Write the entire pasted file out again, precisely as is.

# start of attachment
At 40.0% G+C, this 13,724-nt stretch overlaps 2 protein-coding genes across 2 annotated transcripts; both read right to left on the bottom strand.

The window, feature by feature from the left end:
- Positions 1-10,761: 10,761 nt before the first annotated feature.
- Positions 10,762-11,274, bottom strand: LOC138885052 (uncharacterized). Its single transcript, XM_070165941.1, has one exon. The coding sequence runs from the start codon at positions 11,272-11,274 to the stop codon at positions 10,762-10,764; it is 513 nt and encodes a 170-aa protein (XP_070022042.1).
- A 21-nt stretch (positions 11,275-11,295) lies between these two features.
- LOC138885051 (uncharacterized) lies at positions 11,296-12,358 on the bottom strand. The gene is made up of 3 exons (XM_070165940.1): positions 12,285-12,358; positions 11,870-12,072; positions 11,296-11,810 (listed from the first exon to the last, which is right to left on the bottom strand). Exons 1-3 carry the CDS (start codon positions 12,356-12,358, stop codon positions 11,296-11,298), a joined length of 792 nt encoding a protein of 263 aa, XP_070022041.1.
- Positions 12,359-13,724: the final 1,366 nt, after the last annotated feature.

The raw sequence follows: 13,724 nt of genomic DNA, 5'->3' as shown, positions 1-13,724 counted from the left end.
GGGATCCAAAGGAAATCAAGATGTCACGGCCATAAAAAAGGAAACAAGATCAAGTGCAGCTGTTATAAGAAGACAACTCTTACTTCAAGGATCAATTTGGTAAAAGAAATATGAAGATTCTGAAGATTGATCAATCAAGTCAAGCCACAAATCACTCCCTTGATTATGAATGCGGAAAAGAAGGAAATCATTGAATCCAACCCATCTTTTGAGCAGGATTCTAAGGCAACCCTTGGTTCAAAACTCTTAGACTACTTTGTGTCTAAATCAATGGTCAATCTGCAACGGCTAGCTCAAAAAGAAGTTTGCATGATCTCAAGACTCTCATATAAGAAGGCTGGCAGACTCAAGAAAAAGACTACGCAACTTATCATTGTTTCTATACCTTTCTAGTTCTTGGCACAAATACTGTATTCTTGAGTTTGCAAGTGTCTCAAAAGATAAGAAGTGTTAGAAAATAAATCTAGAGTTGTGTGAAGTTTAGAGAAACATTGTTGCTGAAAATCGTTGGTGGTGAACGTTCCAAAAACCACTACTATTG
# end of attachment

At 40.0% G+C, this 13,724-nt stretch overlaps 2 protein-coding genes across 2 annotated transcripts; both read right to left on the bottom strand.

The window, feature by feature from the left end:
- Positions 1-10,761: 10,761 nt before the first annotated feature.
- Positions 10,762-11,274, bottom strand: LOC138885052 (uncharacterized). Its single transcript, XM_070165941.1, has one exon. The coding sequence runs from the start codon at positions 11,272-11,274 to the stop codon at positions 10,762-10,764; it is 513 nt and encodes a 170-aa protein (XP_070022042.1).
- A 21-nt stretch (positions 11,275-11,295) lies between these two features.
- LOC138885051 (uncharacterized) lies at positions 11,296-12,358 on the bottom strand. The gene is made up of 3 exons (XM_070165940.1): positions 12,285-12,358; positions 11,870-12,072; positions 11,296-11,810 (listed from the first exon to the last, which is right to left on the bottom strand). Exons 1-3 carry the CDS (start codon positions 12,356-12,358, stop codon positions 11,296-11,298), a joined length of 792 nt encoding a protein of 263 aa, XP_070022041.1.
- Positions 12,359-13,724: the final 1,366 nt, after the last annotated feature.

The raw sequence follows: 13,724 nt of genomic DNA, 5'->3' as shown, positions 1-13,724 counted from the left end.
GGGATCCAAAGGAAATCAAGATGTCACGGCCATAAAAAAGGAAACAAGATCAAGTGCAGCTGTTATAAGAAGACAACTCTTACTTCAAGGATCAATTTGGTAAAAGAAATATGAAGATTCTGAAGATTGATCAATCAAGTCAAGCCACAAATCACTCCCTTGATTATGAATGCGGAAAAGAAGGAAATCATTGAATCCAACCCATCTTTTGAGCAGGATTCTAAGGCAACCCTTGGTTCAAAACTCTTAGACTACTTTGTGTCTAAATCAATGGTCAATCTGCAACGGCTAGCTCAAAAAGAAGTTTGCATGATCTCAAGACTCTCATATAAGAAGGCTGGCAGACTCAAGAAAAAGACTACGCAACTTATCATTGTTTCTATACCTTTCTAGTTCTTGGCACAAATACTGTATTCTTGAGTTTGCAAGTGTCTCAAAAGATAAGAAGTGTTAGAAAATAAATCTAGAGTTGTGTGAAGTTTAGAGAAACATTGTTGCTGAAAATCGTTGGTGGTGAACGTTCCAAAAACCACTACTATTG